Techno-Economic Analysis of Pressurized Oxy-Fuel Combustion of Petroleum Coke

Hachem Hamadeh, Sannan Y. Toor, Peter L. Douglas, Mani Sarathy, Robert W. Dibble, Eric Croiset

Research output: Contribution to journalArticlepeer-review

5 Scopus citations

Abstract

Petroleum coke (petcoke) is a by-product of heavy petroleum refining, with heating values comparable to that of coal. It is readily available in oil-producing countries such as the United States of America (USA) and the Kingdom of Saudi Arabia (KSA) at minimum costs and can be used as an inexpensive fossil fuel for power generation. Oxy-petcoke combustion is an attractive CO2 capture option as it avoids the use of additional absorption units and chemicals, and results in a CO2 + H2O flue gas stream that is compressed and dehydrated in a CO2 capture and purification unit (CO2CPU). The additional cost of the CO2CPU can be reduced through high pressure combustion. Hence, this paper reports a techno-economic analysis of an oxy-petcoke plant with CO2 capture simulated at pressures between 1 and 15 bars in Aspen PlusTM based on USA and KSA scenarios. Operating at high pressures leads to reduced equipment sizes and numbers of units, specifically compressors in CO2CPU, resulting in increased efficiencies and decreased costs. An optimum pressure of ~10 bars was found to maximize the plant efficiency (~29.7%) and minimize the levelized cost of electricity (LCOE), cost of CO2 avoided and cost of CO2 captured for both the USA and KSA scenarios. The LCOE was found to be moderately sensitive to changes in the capital cost (~0.7% per %) and increases in cost of petcoke (~0.5% per USD/tonne) and insensitive to the costs of labour, utilities and waste treatment.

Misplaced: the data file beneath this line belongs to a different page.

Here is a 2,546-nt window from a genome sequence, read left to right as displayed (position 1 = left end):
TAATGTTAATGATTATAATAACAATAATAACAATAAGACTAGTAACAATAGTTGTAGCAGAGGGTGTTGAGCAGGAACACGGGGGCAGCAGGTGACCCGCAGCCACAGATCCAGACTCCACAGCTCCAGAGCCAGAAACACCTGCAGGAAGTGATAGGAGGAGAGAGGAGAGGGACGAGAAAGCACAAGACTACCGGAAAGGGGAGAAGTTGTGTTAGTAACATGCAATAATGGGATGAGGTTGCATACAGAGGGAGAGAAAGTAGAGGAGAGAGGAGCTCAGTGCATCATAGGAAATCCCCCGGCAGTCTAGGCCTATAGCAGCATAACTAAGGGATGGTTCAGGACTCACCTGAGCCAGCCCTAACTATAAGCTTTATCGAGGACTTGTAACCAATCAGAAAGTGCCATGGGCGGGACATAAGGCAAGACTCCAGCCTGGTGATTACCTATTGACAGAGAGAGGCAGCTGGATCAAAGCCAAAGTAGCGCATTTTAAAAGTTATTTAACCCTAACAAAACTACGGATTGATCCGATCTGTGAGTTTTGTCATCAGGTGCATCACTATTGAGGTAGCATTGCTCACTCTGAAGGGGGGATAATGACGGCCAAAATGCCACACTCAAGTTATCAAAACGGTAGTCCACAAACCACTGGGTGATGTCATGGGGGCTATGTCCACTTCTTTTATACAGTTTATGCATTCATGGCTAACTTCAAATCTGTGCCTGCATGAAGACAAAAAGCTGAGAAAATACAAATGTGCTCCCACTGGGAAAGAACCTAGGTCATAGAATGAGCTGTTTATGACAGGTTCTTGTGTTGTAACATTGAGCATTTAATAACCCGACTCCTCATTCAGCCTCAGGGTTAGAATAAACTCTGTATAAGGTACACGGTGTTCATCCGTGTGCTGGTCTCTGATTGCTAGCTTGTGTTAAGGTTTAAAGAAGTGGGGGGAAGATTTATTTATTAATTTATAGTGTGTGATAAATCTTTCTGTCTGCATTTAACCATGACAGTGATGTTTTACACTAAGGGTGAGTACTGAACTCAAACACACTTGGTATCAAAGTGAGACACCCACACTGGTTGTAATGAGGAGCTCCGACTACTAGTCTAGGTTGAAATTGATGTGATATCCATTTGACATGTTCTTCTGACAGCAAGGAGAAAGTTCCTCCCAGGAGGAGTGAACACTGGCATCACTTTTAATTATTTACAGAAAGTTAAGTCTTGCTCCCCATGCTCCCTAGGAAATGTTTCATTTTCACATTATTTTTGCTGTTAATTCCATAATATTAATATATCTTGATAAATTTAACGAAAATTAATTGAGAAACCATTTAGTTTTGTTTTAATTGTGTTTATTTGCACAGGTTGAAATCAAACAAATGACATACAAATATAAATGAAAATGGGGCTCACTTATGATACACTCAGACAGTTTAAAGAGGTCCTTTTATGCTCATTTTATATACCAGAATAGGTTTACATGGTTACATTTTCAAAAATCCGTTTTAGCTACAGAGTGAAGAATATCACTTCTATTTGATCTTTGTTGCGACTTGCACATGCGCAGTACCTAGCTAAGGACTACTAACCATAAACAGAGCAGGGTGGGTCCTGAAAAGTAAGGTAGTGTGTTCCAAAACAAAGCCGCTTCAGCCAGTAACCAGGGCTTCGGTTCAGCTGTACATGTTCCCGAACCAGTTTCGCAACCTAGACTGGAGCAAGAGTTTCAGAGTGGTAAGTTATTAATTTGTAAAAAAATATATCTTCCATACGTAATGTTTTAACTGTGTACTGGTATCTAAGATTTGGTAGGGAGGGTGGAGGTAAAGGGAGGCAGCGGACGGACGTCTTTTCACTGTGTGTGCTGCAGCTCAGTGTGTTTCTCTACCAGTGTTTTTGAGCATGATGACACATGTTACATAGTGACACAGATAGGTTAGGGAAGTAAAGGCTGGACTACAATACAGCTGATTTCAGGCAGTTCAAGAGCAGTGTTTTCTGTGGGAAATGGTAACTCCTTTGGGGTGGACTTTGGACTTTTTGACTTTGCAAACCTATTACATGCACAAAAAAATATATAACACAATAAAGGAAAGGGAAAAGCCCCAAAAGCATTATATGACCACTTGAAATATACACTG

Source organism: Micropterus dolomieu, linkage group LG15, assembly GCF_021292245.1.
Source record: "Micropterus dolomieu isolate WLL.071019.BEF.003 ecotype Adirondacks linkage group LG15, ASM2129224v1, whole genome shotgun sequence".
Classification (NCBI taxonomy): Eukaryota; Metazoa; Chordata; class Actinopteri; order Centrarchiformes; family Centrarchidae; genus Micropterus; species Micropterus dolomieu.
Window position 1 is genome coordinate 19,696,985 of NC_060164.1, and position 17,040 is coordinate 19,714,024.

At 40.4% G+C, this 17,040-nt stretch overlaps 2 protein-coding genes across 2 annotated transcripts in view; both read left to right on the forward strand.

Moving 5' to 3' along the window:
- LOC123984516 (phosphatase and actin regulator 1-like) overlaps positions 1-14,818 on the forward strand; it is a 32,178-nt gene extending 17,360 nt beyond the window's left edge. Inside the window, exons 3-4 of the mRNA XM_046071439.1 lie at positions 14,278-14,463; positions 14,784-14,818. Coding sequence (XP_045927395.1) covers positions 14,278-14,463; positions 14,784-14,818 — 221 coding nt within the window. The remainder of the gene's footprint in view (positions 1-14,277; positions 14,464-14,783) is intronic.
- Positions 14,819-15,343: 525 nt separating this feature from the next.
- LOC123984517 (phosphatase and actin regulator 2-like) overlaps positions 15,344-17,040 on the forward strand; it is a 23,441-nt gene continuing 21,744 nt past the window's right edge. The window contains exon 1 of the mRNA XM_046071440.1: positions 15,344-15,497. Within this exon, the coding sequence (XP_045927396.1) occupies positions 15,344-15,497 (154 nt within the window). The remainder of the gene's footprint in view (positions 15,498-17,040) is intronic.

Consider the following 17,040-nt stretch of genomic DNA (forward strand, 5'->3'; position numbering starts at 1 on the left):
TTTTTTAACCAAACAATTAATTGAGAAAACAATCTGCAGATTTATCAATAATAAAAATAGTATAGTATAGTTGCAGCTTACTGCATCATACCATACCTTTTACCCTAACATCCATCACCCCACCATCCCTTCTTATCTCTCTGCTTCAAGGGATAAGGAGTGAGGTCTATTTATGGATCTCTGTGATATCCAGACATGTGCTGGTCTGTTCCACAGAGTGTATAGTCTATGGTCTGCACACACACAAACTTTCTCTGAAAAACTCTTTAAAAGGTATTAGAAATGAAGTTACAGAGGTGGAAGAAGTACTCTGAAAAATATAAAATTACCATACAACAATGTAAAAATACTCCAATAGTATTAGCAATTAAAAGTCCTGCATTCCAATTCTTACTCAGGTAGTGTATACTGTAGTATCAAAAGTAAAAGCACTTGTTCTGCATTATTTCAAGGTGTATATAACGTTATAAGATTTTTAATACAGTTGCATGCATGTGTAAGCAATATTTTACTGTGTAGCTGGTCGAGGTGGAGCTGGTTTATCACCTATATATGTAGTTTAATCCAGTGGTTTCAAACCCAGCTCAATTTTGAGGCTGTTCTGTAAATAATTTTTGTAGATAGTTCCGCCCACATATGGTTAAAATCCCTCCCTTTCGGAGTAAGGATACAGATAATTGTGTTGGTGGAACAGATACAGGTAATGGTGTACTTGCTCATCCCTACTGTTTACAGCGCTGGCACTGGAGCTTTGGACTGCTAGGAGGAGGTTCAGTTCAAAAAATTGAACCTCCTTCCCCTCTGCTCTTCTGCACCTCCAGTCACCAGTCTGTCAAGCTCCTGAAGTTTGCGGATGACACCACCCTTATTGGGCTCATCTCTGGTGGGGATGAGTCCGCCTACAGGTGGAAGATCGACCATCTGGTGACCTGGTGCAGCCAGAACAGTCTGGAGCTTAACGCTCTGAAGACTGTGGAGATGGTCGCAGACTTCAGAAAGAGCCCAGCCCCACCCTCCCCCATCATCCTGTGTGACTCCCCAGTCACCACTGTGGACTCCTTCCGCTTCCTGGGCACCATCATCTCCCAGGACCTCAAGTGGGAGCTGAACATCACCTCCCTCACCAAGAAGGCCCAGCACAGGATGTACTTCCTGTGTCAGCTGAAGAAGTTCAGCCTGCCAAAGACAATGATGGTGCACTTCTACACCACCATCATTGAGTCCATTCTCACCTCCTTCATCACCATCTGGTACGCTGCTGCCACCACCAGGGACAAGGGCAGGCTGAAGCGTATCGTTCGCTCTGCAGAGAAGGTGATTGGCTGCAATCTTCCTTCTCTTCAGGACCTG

Original languageEnglish (US)
Pages (from-to)3463
JournalEnergies
Volume13
Issue number13
DOIs
StatePublished - Jul 6 2020

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